A Bigger Harvest: Spotlight on Ozzie Juarez, a Rising Star in the South Central LA Art Scene
A Journey Shaped by Upbringing and Personal Start
AJ Girard, an interviewer and art enthusiast, had the privilege of sitting down with Ozzie Juarez, a talented artist and curator hailing from South Central LA, to delve into his background and the experiences that have molded him. Ozzie, who recently showcased his solo exhibition “Por Debajo” at Ochi Gallery, shared insights into his creative journey and the initiatives he is taking to create promising opportunities for artists in his community.
During the conversation, Ozzie reflects on his early years, where the urge to draw and write on everything was irresistible. From doodling cartoons, portraits, and letters during class to expressing himself through graffiti, Ozzie’s artistic creativity was a constant presence in his life. However, his teachers and family never fully nurtured this talent, and growing up in poverty-ridden areas made it challenging to escape the grip of violence and limited resources. Despite these obstacles, Ozzie’s resilience, survival tactics, and resourcefulness shaped his perspective and determination to work towards a better future.
Tlaloc Studios: Fostering the Local Art Community
As an integral part of the LA art ecosystem, Ozzie plays a significant role in Tlaloc Studios, an artist-run community gallery and studio building in South Central. With thirteen emerging artists currently working out of Tlaloc, the studio has become a hub of creativity and collaboration. Ozzie wears multiple hats in this bustling ecosystem, connecting with fellow artists and curating powerful exhibitions that provide local emerging artists with equal opportunities to shine. Through Tlaloc Studios, Ozzie aims to create a sense of belonging and foster growth within the local art community, offering a platform where talent can thrive.
The name “Tlaloc” holds deep significance, drawing inspiration from one of the most ancient and widespread deities in Mesoamerica. Tlaloc, the ruler of rain and lightning, symbolized fertility and abundance, rightfully earning the title “The Provider.” In a similar vein, Ozzie aims to embody Tlaloc’s altruistic philosophy by providing a sanctuary for artists to flourish. Tlaloc Studios serves as more than just an exhibition space; it acts as a catalyst for connections with collectors, curators, and galleries, propelling local artists to new heights while preserving their cultural heritage.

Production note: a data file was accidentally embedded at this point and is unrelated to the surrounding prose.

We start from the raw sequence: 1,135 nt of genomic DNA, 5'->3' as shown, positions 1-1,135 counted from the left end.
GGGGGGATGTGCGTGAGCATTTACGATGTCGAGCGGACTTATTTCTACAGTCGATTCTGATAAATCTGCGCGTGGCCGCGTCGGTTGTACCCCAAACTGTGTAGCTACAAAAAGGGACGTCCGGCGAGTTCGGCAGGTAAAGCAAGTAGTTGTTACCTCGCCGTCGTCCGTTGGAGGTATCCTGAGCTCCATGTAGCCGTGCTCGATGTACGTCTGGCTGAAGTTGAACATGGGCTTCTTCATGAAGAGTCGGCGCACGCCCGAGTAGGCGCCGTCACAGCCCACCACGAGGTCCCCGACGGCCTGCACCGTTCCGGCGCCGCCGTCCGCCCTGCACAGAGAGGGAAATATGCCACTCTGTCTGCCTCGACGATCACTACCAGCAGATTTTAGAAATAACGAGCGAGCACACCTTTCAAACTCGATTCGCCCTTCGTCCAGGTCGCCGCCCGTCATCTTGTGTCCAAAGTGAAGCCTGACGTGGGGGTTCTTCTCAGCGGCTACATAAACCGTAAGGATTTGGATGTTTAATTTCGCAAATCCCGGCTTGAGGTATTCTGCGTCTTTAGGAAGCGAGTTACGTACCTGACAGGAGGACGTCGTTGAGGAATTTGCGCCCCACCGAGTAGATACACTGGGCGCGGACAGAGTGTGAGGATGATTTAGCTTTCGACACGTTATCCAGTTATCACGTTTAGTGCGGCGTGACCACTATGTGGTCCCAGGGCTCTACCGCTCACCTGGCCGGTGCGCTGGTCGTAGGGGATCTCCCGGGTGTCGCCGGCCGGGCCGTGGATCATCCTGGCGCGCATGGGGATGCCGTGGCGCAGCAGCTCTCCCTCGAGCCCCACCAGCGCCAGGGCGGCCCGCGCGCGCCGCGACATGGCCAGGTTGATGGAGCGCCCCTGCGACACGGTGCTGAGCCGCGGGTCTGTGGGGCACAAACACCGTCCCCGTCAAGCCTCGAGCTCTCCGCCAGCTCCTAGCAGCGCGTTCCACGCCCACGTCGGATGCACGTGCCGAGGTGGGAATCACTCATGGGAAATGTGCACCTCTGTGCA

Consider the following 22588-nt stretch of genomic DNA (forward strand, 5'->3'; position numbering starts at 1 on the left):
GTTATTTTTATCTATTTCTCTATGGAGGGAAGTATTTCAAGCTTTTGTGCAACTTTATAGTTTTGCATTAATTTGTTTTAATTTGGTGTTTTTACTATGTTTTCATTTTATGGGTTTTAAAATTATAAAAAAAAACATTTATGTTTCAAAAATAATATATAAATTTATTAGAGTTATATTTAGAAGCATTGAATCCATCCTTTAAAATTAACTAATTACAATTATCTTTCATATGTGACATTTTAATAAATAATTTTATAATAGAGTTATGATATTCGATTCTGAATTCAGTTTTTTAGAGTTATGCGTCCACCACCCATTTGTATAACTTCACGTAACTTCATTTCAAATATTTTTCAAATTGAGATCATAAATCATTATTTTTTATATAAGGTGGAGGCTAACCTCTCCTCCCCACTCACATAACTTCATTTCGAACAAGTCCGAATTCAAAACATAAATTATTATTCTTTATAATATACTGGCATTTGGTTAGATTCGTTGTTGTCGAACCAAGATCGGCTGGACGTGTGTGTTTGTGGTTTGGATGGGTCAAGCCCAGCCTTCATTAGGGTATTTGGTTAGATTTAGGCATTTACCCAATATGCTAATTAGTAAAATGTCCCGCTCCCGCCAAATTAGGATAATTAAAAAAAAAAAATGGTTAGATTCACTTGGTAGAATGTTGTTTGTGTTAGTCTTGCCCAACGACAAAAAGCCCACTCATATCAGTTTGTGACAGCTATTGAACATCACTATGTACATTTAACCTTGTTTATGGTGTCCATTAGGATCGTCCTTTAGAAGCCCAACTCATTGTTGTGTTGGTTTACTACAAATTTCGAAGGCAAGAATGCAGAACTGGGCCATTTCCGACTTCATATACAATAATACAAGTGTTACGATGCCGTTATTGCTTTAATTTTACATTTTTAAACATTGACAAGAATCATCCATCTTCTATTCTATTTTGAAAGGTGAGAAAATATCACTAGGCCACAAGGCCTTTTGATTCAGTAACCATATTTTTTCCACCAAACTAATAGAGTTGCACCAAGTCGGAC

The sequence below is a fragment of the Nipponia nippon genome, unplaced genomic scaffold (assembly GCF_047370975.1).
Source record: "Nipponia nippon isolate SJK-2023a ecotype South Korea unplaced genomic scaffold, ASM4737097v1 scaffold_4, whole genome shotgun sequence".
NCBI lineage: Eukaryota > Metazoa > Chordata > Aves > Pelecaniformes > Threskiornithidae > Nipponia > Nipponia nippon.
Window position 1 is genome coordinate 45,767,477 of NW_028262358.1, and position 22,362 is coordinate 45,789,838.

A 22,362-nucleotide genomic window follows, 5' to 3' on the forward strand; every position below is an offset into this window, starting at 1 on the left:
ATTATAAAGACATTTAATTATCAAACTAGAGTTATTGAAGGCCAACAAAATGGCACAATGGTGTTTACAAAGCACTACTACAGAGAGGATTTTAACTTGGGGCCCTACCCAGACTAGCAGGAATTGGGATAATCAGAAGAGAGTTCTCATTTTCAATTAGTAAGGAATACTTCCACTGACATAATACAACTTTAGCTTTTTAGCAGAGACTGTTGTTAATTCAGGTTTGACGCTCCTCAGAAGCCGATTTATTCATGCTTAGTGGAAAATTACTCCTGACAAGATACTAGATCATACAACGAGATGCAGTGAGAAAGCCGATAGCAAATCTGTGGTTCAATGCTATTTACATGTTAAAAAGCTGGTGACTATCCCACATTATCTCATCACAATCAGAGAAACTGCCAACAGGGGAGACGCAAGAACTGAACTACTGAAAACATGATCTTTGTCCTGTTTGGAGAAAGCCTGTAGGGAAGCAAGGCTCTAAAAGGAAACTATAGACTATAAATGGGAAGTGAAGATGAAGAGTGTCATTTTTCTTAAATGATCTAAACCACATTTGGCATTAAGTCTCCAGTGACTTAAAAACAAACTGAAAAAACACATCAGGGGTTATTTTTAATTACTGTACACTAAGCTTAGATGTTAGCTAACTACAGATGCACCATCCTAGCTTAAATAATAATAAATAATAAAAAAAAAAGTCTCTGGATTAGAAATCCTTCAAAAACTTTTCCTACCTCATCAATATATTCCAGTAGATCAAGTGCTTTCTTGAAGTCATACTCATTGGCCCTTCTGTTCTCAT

A Journey of Growth and Self-Empowerment
Ozzie’s journey as an artist has been marred by societal expectations and doubts from his father. Without any formal art education until later in life, Ozzie’s early artistic pursuits, particularly graffiti, were not considered fine art. However, with unwavering dedication, rebellion, and hard work, he eventually proved his father wrong, obtaining an art degree from UC Berkeley. This pivotal moment marked tremendous growth for Ozzie, solidifying his place in the art world and reaffirming his path as a professional artist.
In his works, Ozzie intertwines various influences, incorporating elements from South Central murals, pre-Colombian manuscripts, contemporary cartoons, and graffiti. By blending generational histories, ancient folklore, and pop culture, Ozzie explores the complexities of his identity and the constructed nature of shared experiences. Through his art, he aims to challenge societal pressures and inspire others to embrace their authentic selves, paving the way for greater acceptance of diverse narratives in the art world.
Nurturing Community and Inspiring Others
Ozzie finds inspiration within his immediate community and encourages emerging artists to find strength in their surroundings. He looks to outsider artists, civilians, and gang members whose honest and raw mark-making resonates deeply. As a curator, Ozzie immerses himself in art, surrounded by artists who constantly fuel his own creativity. This supportive community empowers Ozzie to create impactful work and uplifts each other’s lives. Resolute in his mission, Ozzie believes that the art community needs more brown and black leaders to forge a brighter